Paintball and sleep primers: Behind the scenes at Detroit Red Wings development camp

Detroit Free Press

The five-day affair concluded with a spirited and fast-paced three-on-three tournament, but the real value of Detroit Red Wings development camp is what happens away from the ice.

Nearly 50 players participated at Little Caesars Arena, including all 11 selections from the just-completed 2023 NHL draft. Dan Cleary, the assistant director of player development, was among the team personnel in charge of guiding the players the Wings are counting on to turn into future NHLers.

“We say it but I feel like they don’t believe us: It’s more just education,” Cleary said Wednesday. “Come in, have fun, meet people, hopefully your future teammates. We flood them with information. It’s almost overload and then we’ll circle back with them, whether it’s nutrition or sleep. But the on-ice stuff, the skating and the skills, a lot of these guys just need to continue to work on it. Almost every kid here has to get stronger in some aspect of their body.”

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That is where team dietician Lisa McDowell has a starring role, guiding the teenagers on what to eat and when.

“A lot of these kids don’t know how to cook, they don’t know how to grocery shop,” Cleary said. “They think what they’re eating is good, but Lisa is great at educating these kids, giving them recipes that they can cook and learn, for all different times of day, whether it be breakfast, snacks, before a game, after a game. It’s a lot for these kids to take in, but when they are turning pro it’s a really big thing because they are living on their own and they have to go get groceries, they have to cook, they have to figure it out.

“I remember when I was 18, 19, I didn’t have that. As you get older, you get better at it. So we are just trying to give them all the information we can so they’ll be like, ‘Oh, I’ll have this instead of that.’

Hungry for more

Front-office attendees also included Kris Draper, who this week added assistant general manager to his title of director of amateur scouting. (“He tells me, ‘I draft them,’ and then he hands them to me,” Cleary said. “That’s the jokey thing we do.”) Draper spoke of the advantage of having some current Wings around — Michael Rasmussen stopped by, as did Ben Chiarot — and raved about what a benefit it is for the prospects to see what life is like at LCA.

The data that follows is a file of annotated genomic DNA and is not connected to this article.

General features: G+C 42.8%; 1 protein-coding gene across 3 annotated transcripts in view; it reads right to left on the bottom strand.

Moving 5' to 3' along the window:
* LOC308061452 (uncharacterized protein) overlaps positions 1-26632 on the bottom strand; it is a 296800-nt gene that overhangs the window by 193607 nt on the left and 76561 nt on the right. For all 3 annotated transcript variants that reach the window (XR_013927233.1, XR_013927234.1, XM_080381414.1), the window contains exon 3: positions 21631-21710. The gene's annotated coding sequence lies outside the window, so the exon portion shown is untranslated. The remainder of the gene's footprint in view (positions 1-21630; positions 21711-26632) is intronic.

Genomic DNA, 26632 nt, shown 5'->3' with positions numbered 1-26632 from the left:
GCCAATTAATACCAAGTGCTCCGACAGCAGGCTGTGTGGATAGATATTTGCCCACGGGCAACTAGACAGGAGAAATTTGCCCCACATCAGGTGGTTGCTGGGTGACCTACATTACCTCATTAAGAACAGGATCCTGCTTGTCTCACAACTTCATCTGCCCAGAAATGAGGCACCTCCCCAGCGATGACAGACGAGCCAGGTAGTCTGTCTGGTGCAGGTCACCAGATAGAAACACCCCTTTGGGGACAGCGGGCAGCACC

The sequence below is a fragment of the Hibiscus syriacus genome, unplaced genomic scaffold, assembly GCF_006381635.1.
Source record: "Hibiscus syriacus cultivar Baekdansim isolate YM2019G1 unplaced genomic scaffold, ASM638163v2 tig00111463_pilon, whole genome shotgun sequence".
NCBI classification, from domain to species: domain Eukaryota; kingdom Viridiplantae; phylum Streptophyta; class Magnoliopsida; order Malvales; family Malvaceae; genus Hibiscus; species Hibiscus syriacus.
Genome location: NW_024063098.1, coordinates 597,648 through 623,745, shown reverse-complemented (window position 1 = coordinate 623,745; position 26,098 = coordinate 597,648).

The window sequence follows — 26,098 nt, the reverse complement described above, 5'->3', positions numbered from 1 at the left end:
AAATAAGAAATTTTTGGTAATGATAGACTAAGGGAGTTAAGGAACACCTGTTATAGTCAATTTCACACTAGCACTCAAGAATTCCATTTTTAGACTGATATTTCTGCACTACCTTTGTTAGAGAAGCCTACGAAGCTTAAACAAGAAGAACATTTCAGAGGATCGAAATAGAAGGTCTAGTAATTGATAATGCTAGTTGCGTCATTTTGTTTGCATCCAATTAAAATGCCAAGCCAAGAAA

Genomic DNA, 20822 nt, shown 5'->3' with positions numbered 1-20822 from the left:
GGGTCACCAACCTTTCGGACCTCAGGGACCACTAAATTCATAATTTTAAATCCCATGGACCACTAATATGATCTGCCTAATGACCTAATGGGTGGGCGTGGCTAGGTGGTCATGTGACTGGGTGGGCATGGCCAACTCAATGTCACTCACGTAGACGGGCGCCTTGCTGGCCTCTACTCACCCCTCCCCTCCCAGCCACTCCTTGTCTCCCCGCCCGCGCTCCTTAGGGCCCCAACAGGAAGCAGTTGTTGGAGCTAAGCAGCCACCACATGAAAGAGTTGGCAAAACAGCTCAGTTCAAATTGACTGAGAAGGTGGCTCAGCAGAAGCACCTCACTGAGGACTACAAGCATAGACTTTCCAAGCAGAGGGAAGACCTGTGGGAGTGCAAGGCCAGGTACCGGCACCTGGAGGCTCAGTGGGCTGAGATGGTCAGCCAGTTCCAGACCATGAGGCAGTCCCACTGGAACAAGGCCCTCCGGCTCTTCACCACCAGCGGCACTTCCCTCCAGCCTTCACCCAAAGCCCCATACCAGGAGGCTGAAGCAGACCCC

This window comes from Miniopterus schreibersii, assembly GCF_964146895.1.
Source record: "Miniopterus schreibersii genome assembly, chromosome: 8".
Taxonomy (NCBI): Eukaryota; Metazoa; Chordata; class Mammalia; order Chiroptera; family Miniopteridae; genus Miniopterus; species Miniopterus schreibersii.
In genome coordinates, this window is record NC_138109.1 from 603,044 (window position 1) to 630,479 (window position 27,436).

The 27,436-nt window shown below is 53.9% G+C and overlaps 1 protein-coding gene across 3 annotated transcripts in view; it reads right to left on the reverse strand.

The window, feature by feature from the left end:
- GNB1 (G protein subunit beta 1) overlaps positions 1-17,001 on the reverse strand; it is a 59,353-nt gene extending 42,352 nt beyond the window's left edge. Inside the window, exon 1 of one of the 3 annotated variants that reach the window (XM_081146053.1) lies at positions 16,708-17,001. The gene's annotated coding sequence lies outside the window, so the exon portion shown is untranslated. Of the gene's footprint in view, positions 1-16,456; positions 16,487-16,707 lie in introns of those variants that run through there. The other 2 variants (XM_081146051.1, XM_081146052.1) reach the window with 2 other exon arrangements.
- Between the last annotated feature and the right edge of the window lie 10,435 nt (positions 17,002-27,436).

“I wish I had everything these guys had,” Draper said. “Where we were, playing games at Joe Louis Arena — we’ll be the first ones to say it: It was a dump, but it was our dump. And we loved it, walking into that rink. It was a special feeling. But these guys, what they have, and everything that they have, even recovery, the equipment. I have to be honest, I snuck in a couple recovery stuff in these great massage chairs. I’d never leave this place, I can tell you that. With the food that they have, the workout, the facility, the rink. It’s incredible.”

Turn off the phone

In addition to nutrition, rest is a major focus. “One of the big things is getting enough hours of sleep every night,” 2021 second-round pick Shai Buium said. “And then they talk about how, the more you get used to going to bed earlier, your body will get used to waking up earlier. And little things like stepping outside and seeing daylight as the first thing in the morning is really good for you. Little things really make a big change.”

Amadeus Lombardi, a third-round pick in 2022, also came away with valuable advice. “Some of the things they were talking about were, you don’t really want to be on blue-light technology an hour before bed,” he said. “Try and get on the same routine. Even temperature in your room and how dark it is. There’s a lot of cool things they taught us about that we’re definitely going to take home and work on.”

Shot development

As the prospects mature and gain muscle, their shot usually improves, too. But camp provided an opportunity for a different kind of shooting. “We went and played paintball and it’s a fun thing to do,” Cleary said. “It really shows you what kind of kids you have. When you say go, certain kids go. Some kids methodically think, where should I go? Some stay back and wait.”

Most, it turns out, turn their paintball guns on Cleary. “They targeted me like you wouldn’t believe,” he said, smiling. “I was first out in two of the games. They had me pegged.”

Cleary shared an anecdote that reflects well on 2022 first-round pick Marco Kasper. “We’re playing paintball the other night and he loses, and he says, “Congratulations,” and he’s very sincere when he says it,” Cleary said. “I would be sarcastically saying it, but he’s a genuinely good person and a hard-working kid.”

Contact Helene St. James at hstjames@freepress.com. Follow her on Twitter @helenestjames.

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Her latest book, “On the Clock: Behind the Scenes with the Detroit Red Wings at the NHL Draft,” is available from  Amazon, Barnes & Noble and Triumph Books. Personalized copies available via her e-mail.

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